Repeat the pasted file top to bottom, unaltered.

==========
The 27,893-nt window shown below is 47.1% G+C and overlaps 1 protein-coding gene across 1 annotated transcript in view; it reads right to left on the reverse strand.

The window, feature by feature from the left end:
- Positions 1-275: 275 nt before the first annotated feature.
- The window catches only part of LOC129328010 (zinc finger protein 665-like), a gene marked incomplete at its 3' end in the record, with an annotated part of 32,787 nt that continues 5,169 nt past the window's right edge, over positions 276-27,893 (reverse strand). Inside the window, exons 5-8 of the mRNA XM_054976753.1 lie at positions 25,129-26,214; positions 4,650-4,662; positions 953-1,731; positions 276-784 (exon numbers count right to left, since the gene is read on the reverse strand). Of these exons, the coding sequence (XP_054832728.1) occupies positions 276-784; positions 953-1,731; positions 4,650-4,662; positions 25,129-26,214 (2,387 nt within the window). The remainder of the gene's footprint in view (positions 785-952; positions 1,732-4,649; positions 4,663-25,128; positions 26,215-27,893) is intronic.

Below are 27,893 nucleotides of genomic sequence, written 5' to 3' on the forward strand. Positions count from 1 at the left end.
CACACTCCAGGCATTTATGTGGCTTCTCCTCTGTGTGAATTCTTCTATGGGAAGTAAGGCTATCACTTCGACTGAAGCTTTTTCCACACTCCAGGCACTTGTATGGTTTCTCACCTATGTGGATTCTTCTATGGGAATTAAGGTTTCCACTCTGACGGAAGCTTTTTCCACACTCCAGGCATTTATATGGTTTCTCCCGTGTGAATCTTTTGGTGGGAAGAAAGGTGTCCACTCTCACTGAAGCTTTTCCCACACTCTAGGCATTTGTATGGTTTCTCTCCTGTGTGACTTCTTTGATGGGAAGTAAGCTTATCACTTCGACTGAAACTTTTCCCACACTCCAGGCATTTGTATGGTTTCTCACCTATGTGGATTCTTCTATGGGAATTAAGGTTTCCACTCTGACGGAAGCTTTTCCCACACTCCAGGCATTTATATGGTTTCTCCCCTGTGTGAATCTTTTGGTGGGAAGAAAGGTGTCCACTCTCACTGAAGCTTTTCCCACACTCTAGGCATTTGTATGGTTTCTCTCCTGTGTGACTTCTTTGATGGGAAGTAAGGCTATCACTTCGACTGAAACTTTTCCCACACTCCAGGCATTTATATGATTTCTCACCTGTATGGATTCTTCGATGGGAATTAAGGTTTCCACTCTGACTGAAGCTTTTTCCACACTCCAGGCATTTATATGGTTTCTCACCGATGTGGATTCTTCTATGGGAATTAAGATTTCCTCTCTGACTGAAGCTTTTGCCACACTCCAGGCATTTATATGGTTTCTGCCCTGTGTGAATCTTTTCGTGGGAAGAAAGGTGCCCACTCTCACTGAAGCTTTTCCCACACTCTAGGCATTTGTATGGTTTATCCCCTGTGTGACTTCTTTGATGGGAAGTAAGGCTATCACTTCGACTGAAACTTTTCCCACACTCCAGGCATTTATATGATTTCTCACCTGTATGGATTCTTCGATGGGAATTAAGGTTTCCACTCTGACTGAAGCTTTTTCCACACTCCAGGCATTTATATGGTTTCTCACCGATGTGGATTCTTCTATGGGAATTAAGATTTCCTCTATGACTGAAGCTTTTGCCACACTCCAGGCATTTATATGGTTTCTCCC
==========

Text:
The 27,893-nt window shown below is 47.1% G+C and overlaps 1 protein-coding gene across 1 annotated transcript in view; it reads right to left on the reverse strand.

The window, feature by feature from the left end:
- Positions 1-275: 275 nt before the first annotated feature.
- The window catches only part of LOC129328010 (zinc finger protein 665-like), a gene marked incomplete at its 3' end in the record, with an annotated part of 32,787 nt that continues 5,169 nt past the window's right edge, over positions 276-27,893 (reverse strand). Inside the window, exons 5-8 of the mRNA XM_054976753.1 lie at positions 25,129-26,214; positions 4,650-4,662; positions 953-1,731; positions 276-784 (exon numbers count right to left, since the gene is read on the reverse strand). Of these exons, the coding sequence (XP_054832728.1) occupies positions 276-784; positions 953-1,731; positions 4,650-4,662; positions 25,129-26,214 (2,387 nt within the window). The remainder of the gene's footprint in view (positions 785-952; positions 1,732-4,649; positions 4,663-25,128; positions 26,215-27,893) is intronic.

Below are 27,893 nucleotides of genomic sequence, written 5' to 3' on the forward strand. Positions count from 1 at the left end.
CACACTCCAGGCATTTATGTGGCTTCTCCTCTGTGTGAATTCTTCTATGGGAAGTAAGGCTATCACTTCGACTGAAGCTTTTTCCACACTCCAGGCACTTGTATGGTTTCTCACCTATGTGGATTCTTCTATGGGAATTAAGGTTTCCACTCTGACGGAAGCTTTTTCCACACTCCAGGCATTTATATGGTTTCTCCCGTGTGAATCTTTTGGTGGGAAGAAAGGTGTCCACTCTCACTGAAGCTTTTCCCACACTCTAGGCATTTGTATGGTTTCTCTCCTGTGTGACTTCTTTGATGGGAAGTAAGCTTATCACTTCGACTGAAACTTTTCCCACACTCCAGGCATTTGTATGGTTTCTCACCTATGTGGATTCTTCTATGGGAATTAAGGTTTCCACTCTGACGGAAGCTTTTCCCACACTCCAGGCATTTATATGGTTTCTCCCCTGTGTGAATCTTTTGGTGGGAAGAAAGGTGTCCACTCTCACTGAAGCTTTTCCCACACTCTAGGCATTTGTATGGTTTCTCTCCTGTGTGACTTCTTTGATGGGAAGTAAGGCTATCACTTCGACTGAAACTTTTCCCACACTCCAGGCATTTATATGATTTCTCACCTGTATGGATTCTTCGATGGGAATTAAGGTTTCCACTCTGACTGAAGCTTTTTCCACACTCCAGGCATTTATATGGTTTCTCACCGATGTGGATTCTTCTATGGGAATTAAGATTTCCTCTCTGACTGAAGCTTTTGCCACACTCCAGGCATTTATATGGTTTCTGCCCTGTGTGAATCTTTTCGTGGGAAGAAAGGTGCCCACTCTCACTGAAGCTTTTCCCACACTCTAGGCATTTGTATGGTTTATCCCCTGTGTGACTTCTTTGATGGGAAGTAAGGCTATCACTTCGACTGAAACTTTTCCCACACTCCAGGCATTTATATGATTTCTCACCTGTATGGATTCTTCGATGGGAATTAAGGTTTCCACTCTGACTGAAGCTTTTTCCACACTCCAGGCATTTATATGGTTTCTCACCGATGTGGATTCTTCTATGGGAATTAAGATTTCCTCTATGACTGAAGCTTTTGCCACACTCCAGGCATTTATATGGTTTCTCCC